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dc.contributor.authorKenny, Kate
dc.date.accessioned2012-04-27T10:39:59Z
dc.date.available2012-04-27T10:39:59Z
dc.date.issued2010-09
dc.identifier.citationKenny, K.M. (2010) 'Beyond ourselves: Passion and the dark side of identification in an ethical organization'. Human Relations, 63 :857-873.en_US
dc.identifier.issn1741-282X
dc.identifier.urihttp://hdl.handle.net/10379/2698
dc.description.abstractHow are organizational discourses enacted by people at work? In this article, instead of treating subjects as somewhat distinct from such discourses, I argue that the two are inescapably intertwined. The concept of 'ek-stasis' helps us to understand this. Ekstasis invokes an idea of the 'self' that, through processes of identification, is always located outside of itself, embedded in a wider sociality. I explore this dynamic through an in-depth study of the powerful discourse of 'ethical living', and its enactment in one contemporary development sector organization, EWH. This ek-static enactment was somewhat ambivalent: involving mutual recognition between colleagues, but also processes of exclusion and policing. I highlight how attention to feeling and passion was important in understanding the relation between workplace discourse and identification processes, in this setting. This study shows that a view of workplace selves as ek-static is useful for understanding the enactment of discourse at work, and that this enactment can be both passionate and ambivalent.en_US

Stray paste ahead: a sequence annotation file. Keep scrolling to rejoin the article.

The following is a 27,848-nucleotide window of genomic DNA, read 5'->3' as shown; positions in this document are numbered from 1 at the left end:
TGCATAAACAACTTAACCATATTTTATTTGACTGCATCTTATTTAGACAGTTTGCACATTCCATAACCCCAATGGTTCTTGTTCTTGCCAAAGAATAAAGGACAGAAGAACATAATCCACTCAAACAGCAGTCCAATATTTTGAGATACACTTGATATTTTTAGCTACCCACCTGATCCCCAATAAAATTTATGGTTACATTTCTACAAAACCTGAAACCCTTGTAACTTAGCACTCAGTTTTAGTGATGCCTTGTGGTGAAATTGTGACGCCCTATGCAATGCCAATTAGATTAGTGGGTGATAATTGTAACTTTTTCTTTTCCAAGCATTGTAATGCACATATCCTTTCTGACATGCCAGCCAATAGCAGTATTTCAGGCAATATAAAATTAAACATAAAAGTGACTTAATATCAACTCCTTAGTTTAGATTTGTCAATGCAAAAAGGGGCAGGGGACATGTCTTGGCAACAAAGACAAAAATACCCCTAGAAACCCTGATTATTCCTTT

dc.language.isoenen_US
dc.relation.ispartofHuman Relationsen
dc.subjectGender theoryen_US
dc.subjectIdentificationen_US
dc.subjectOrganization studiesen_US
dc.subjectParticipant observationen_US
dc.subjectPassionen_US
dc.subjectSubjectionen_US
dc.subjectDiscourseen_US
dc.subjectSubjectivitiesen_US
dc.subjectManagementen_US
dc.subjectIdentityen_US
dc.subjectProjecten_US
dc.subjectPoweren_US
dc.subjectSelfen_US
dc.titleBeyond ourselves: Passion and the dark side of identification in an ethical organizationen_US
dc.typeArticleen_US
dc.date.updated2012-04-26T15:13:38Z
dc.identifier.doiDOI 10.1177/0018726709345042
dc.local.publishedsourcehttp://dx.doi.org/10.1177/0018726709345042en_US
dc.description.peer-reviewedpeer-reviewed
dc.contributor.funder|~|
dc.internal.rssid1137832
dc.local.contactKate Kenny, School Of Political Science, & Sociology, Room 220, Aras Moyola, Nui Galway. 5401 Email: kate.kenny@nuigalway.ie
dc.local.copyrightcheckedNo
dc.local.versionACCEPTED
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